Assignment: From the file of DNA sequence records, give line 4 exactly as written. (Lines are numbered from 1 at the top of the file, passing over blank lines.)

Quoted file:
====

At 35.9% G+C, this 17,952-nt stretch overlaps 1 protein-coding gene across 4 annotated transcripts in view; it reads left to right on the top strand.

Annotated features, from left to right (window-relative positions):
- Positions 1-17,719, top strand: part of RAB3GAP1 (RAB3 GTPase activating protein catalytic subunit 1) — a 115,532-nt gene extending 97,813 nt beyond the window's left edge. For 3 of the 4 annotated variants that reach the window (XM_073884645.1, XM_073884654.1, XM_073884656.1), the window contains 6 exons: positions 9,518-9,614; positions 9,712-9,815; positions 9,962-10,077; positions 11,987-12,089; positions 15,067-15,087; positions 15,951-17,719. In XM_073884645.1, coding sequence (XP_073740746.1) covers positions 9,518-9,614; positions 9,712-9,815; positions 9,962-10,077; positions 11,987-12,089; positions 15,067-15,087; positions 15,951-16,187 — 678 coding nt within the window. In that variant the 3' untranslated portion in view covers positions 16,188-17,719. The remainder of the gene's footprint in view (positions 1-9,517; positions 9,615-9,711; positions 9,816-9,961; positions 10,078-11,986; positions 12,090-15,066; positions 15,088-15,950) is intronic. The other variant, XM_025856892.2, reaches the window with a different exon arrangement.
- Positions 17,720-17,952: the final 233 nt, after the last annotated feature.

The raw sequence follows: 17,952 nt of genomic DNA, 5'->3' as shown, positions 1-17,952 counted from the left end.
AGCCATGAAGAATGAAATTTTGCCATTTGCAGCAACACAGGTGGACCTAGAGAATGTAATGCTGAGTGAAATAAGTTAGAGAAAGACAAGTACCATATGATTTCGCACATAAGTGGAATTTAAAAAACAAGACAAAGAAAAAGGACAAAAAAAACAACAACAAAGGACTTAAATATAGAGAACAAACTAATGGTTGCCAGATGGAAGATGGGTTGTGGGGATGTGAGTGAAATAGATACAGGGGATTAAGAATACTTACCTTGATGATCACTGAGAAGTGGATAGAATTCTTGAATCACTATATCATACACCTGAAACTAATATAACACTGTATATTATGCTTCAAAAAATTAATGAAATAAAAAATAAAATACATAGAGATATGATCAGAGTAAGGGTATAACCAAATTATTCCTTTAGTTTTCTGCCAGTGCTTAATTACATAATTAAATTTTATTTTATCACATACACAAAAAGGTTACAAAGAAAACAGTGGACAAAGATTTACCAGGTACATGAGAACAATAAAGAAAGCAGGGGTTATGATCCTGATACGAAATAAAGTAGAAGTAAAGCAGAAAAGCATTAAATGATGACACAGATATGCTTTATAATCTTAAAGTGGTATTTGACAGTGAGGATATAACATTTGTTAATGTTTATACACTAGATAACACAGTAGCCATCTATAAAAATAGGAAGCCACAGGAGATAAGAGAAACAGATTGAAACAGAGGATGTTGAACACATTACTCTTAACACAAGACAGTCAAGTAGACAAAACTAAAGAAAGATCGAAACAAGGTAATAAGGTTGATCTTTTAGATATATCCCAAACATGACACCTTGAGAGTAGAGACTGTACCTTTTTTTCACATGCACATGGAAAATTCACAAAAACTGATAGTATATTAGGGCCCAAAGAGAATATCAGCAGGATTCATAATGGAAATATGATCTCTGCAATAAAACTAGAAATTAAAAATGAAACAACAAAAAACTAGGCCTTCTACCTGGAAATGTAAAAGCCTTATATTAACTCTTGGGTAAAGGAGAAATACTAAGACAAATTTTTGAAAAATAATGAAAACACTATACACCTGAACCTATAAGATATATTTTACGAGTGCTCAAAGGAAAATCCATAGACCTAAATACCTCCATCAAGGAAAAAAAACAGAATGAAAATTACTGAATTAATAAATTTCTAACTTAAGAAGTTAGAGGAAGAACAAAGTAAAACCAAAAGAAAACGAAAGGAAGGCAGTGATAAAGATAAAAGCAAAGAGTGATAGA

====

- Positions 17,720-17,952: the final 233 nt, after the last annotated feature.